John Filling (Fellow, Philosophy)Cicely Marshall completed her DPhil in Plant Sciences at the University ofJohn Filling has been Lecturer in the Faculty of Philosophy at CambridgeOxford in 2017. She holds a BA in Biological Sciences from Oxford, and ansince 2015, and a Bye-Fellow at King’s since 2016. He is delighted toMA in Environmental Studies from Brown University (USA). She will takebecome a Fellow. Ever eager to hit the ground running, he will serveup her King’s JRF at the Cambridge Conservation Director of Studies in Philosophy, Director of Studies in History andPolitics, and Assistant Tutor.Cicely is a botanist with a particular interest in the flora of tropical Africa.Her work has documented continental-scale and local-scale patterns inPrior to coming to Cambridge John taught in the Department of Politicalthe distribution of plant species. She seeks to provide information that isScience at UCL, where he was programme director of the MA in Legal andimportant for the management of landscapes, with a view to improvingPolitical Theory. Before that, he spent many years in Oxford: he was theconservation outcomes. Such information includes establishing the globalAndrew Fraser Junior Research Fellow in Political Philosophy at St John’srange of the plant species of tropical Africa, local uses of those plant speciesCollege, Lecturer in Political Philosophy at Brasenose College, and tookand the characterisation and distribution of distinct vegetation types.his BA, MPhil and DPhil degrees at Corpus Christi College. Despite thisextended period of time spent in the south east of England, John has – alasHer work in Cambridge will build on her earlier work describing plantor otherwise – retained his Glaswegian accent.biodiversity hotspots in tropical Africa, by investigating the evolutionaryorigins of these hotspots.John works on political philosophy and post-Kantian philosophy. He iscurrently writing two books: one about what the study of Hegel and MarxJohn Perry (Fellow, Medical Sciences)can tell us about modern forms of freedom, the other about what the studyJohn is a human geneticist and programme leader at the MRC Epidemiologyof social structures can tell us about modern forms of domination.Unit. His academic life began with a BSc in Computer Science, MSc inComputational Biology and PhD in Human Genetics. Before joining CambridgeSebastian Eves-van den Akker (JRF, Natural Sciences)he held a Wellcome Trust Fellowship with appointments at the Universities ofSebastian Eves-van den Akker received his BSc in Biology (2007–2010)Oxford and Exeter, King’s College London and the University of Michigan.from the University of Leeds, and his PhD in Plant Pathology (2010–2014)from the University of Leeds and the James Hutton Institute.Susceptibility to disease is determined by a complex mix of genes andthe environment (‘nature vs nurture’). John’s research uses populationIn late 2014 he was awarded an Anniversary Future Leaders Fellowshipstudies to identify the individual genetic risk factors and biologicalfrom the Biotechnology and Biological Sciences Research Council (BBSRC)mechanisms underlying Type 2 diabetes, cancer and reproductive healthto pursue independent research at the University of Dundee and the Johnin women. Identifying biological determinants for these traits helpsInnes Centre (2015–2018). In 2018 he was awarded a BBSRC Davididentify individuals at high risk in the population, inform interventionPhillips Fellowship and appointed Head of Group in the Department ofstrategies and prioritise novel targets for drug development.Plant Sciences at the University of Cambridge.John has published over 100 peer-reviewed articles and his work has beenSebastian is a geneticist with an interest in inter-kingdom communication.collectively cited over 36,000 times.He investigates the genes that control a dialogue between kingdoms of life:11THE F E LLO WS HIPTHE F E LLO WS HIP10Cicely Marshall (JRF, Natural Sciences)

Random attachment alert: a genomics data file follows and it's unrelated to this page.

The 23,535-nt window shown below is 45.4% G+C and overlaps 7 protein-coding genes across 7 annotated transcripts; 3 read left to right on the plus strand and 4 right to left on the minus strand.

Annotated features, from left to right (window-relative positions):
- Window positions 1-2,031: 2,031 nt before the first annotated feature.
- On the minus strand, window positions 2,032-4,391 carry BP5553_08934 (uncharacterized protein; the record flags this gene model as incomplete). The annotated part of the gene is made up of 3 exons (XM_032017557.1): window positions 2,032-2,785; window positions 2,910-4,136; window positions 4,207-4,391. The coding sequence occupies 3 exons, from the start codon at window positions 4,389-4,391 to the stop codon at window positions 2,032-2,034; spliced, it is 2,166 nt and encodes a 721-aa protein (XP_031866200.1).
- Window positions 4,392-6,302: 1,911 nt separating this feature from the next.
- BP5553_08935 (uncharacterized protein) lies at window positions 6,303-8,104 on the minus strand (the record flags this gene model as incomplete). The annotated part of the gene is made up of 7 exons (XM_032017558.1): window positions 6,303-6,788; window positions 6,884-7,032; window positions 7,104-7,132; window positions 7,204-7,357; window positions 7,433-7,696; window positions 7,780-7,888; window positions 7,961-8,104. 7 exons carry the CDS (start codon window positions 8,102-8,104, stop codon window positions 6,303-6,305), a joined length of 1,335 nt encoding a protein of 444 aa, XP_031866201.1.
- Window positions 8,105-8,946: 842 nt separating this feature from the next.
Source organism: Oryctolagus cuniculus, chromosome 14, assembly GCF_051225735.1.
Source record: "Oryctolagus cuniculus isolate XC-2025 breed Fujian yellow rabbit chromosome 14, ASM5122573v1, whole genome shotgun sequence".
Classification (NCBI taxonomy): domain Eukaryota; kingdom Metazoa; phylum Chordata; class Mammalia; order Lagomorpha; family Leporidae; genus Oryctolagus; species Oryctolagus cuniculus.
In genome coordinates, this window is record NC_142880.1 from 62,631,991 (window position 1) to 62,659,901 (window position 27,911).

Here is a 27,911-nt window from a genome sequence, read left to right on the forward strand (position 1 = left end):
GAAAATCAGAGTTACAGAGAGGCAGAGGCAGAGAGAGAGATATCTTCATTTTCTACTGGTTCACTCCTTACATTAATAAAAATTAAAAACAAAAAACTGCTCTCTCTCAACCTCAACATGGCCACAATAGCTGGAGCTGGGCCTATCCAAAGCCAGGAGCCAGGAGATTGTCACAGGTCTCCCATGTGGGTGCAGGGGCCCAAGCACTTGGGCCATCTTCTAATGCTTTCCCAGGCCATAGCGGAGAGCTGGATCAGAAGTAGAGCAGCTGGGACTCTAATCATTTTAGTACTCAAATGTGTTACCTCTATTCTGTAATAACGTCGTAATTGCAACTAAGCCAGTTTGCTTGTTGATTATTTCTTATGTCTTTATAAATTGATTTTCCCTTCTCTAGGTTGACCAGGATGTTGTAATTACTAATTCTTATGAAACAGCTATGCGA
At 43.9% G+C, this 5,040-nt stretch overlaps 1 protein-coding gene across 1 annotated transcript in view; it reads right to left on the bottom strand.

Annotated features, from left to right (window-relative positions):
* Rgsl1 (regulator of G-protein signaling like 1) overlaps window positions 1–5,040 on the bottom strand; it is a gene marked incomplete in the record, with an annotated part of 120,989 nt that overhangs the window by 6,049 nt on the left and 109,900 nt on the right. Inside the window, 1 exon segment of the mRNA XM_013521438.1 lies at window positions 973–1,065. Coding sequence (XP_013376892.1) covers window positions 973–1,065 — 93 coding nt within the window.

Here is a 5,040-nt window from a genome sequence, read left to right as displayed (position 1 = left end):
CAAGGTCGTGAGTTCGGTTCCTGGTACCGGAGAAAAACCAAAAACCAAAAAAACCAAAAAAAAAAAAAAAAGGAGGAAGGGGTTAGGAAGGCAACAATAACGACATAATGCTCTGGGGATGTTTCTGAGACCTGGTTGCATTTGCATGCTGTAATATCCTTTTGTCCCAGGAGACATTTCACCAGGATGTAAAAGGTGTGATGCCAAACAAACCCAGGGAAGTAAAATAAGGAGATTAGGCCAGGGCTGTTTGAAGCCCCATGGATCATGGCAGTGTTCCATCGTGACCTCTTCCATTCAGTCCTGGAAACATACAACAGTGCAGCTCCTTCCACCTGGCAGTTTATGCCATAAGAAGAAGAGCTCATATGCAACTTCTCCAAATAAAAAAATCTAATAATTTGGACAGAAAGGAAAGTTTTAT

In addition to his research projects he has written a short introductionThe outcome of this communication dictates plant organ development,to the Koran and a brief world history. He is currently working on a one-animal sex determination and ultimately human food security.volume history of the Islamic world covering the period from 600 to 1800.Naomi McGovern (JRF, Medical Sciences)New Fellow CommonersNaomi is a Sir Henry Dale Fellow in the Department of Pathology. HerAdrian Suggettresearch interests include human pregnancy and the role that the foetalAdrian Suggett was fascinated by electronics from an early age andimmune system plays in both health and disease. In particular, she iscompleted a wide variety of electronic projects unaided while still atinterested in understanding the role played by placental immune cells inschool. Prior to coming up to King’s he worked for Marconi Research, firstthe transmission of viruses from mother to foetus, such as HIV and radar and then robotics. During the Long Vacations he worked for theBBC doing TV transmitter maintenance. In 1989 he graduated from King’sNaomi comes from Ireland and received her BSc in Biochemistry at Trinitywith a First in electronic and information sciences.College, Dublin in 2006. Her interest in understanding human immunecell properties began during her PhD, at the Department of Medicine inAfter graduating Adrian joined Madge Networks Ltd, at that time a youngCambridge (2006–2010), where she studied the effects of hypoxia oncompany with around 30 employees. The company developed a completeimmune cell biology.suite of products to enable personal computers to be networked together, ata time when networking was very much the exception rather than the norm.Naomi carried out postdoctoral work at the

Annual Report 2018 REPORT Contents The Provost 2 The Fellowship 5 Tutorial21 Undergraduates37 Graduates42 Chapel46 Choir 52 Research 60 Library and Archives 64 Bursary67 Staff 71 Development75 Major Promotions, Appointments or Awards 103 Appointments & Honours 104 Obituaries107 Information for Non-Resident Members 319. The University has been the subject of press attention in relation to the .